Friday, August 30, 2013

My new go-to gift: DIY wine charms

 
I won't pretend I'm the crafty type of person who gives people home-made gifts all the time, but one of my new favorite gifts to make for friends and family are home-made wine charms.

Why are wine charms so awesome?

Well... a) because wine is near and dear to my heart and most people I know drink it (note to self: shut up about wine already!), b) because they are super cute and super easy to make, and c) because as if I'm going to let someone mistake my wine glass for theirs. Hands off!

I recently made the ones pictured above for my sister, but I've also made some for Crystal, who wrote about them on her old blog here.

(Graphic by Crystal)

If you don't already have the proper supplies, this little DIY could add up a bit money-wise, but once you have the wire, pliers and cutters, the charms themselves cost anywhere from $1 to $6 a piece.

I bought all of my supplies from Hobby Lobby and Michael's, though either store on their own would have everything you need.


All of these supplies can be found in the jewelry-making section of both stores. You'll find Martha Stewart has the cutest (and most expensive!) charms, because of course she does. 

I first saw the idea for these on Lauren Conrad's blog--though I know plenty of other sites have written about DIY wine charms--and immediately wanted to try my own hand at it.

While there are plenty of ways to go about it (like this blogger, who makes it super, super easy), I kind of prefer shaping the wire myself for a more home-made look, which is code for it looks much cruder than what you'd buy in stores. Kidding! They're charmingly rustic.

So how do you make them? Well it's probably pretty self-explanatory, but who doesn't like visuals?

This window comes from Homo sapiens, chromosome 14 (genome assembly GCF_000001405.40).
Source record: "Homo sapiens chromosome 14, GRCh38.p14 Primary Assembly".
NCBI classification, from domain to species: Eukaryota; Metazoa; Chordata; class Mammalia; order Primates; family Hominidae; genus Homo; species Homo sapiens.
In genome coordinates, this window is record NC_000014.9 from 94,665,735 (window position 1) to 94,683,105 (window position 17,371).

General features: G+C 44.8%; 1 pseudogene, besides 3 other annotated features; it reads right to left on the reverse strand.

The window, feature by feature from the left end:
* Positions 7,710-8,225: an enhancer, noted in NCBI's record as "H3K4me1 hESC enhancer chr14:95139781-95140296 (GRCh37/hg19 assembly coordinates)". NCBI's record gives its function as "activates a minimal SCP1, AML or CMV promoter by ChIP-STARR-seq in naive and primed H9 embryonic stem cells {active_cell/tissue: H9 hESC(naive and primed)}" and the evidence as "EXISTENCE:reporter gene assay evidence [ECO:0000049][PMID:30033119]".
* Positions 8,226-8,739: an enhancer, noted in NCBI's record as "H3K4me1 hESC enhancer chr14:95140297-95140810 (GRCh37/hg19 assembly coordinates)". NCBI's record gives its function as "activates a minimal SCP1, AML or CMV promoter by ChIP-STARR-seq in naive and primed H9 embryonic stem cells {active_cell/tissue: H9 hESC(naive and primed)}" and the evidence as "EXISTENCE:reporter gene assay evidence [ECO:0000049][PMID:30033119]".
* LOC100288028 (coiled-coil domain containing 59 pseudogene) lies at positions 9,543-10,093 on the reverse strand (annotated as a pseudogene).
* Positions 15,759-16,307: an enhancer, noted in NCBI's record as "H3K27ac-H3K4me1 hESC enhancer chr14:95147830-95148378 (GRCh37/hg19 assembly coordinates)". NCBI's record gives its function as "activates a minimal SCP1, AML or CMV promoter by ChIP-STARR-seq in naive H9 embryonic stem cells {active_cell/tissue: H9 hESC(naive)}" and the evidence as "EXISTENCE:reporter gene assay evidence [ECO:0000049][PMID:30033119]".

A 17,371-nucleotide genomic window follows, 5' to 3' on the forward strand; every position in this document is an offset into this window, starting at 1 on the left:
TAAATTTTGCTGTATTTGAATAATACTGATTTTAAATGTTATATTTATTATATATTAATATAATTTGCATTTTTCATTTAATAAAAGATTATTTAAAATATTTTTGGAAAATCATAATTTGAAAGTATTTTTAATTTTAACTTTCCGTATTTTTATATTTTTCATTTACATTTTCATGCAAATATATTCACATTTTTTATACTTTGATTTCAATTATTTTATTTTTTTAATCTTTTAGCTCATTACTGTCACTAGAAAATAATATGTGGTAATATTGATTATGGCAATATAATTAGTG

1. Using your wire cutters, cut about 2.5 to 3 inches of wire off at a time. No, I don't measure exactly (which is why I could never be a baker). Just eyeball it.

2. Shape your wire into a general circle, about the size of a nickel.

3. Using your jewelery pliers (I'm using needle-nose pliers), twist back the ends of your wire to form the hooks. It can be easier for closing purposes if you bend the hooks into opposite directions. Does that even make sense? As in one hook is pointed toward the right and the other toward the left. Um, yeah, just bend them.

4. Ta-da! Both are now bent.

5. Use your wire cutters to make the hooks an even length.

6. Now that your hooks are made, you can secure them, and then, using pressure from your fingers, perfect the shape of the charms.

7. How it should look once you are done with #6. And now you just need to add the charm!

8. Take your jewelry connectors (just small links that can be easily opened with pliers and then squeezed shut again) and attach one to your charm. While lots of charms already have a hole you can loop the wire through, I like to use these connectors because they help the charms lay nice and flat on the wine glass. If you don't use them, the charms tend to hang at an awkwardly crooked angle.

9. Yeah-yeah! Now you just have to loop your charm with it's little connector onto the wire and you are done. How cute is my little hedgehog?

So if we become besties, I'll probably be making these for you at some point, unless you're like my mom and she already has lots (which, btw, thanks mom for making me have to think of another gift).

And you know what, Lauren Conrad had the great idea of stringing them on a ribbon wrapped around a bottle of wine or champagne and giving them as a gift that way. So, hey if you have some fancy soiree this weekend and you want to gift the hostess with something, then here you go.

And if you're a beer drinker, well why not just clasp them around the neck of your beer? No one would laugh at you, I promise. (Just kidding, I'm laughing at you right now).

Happy Friday, everyone!

 

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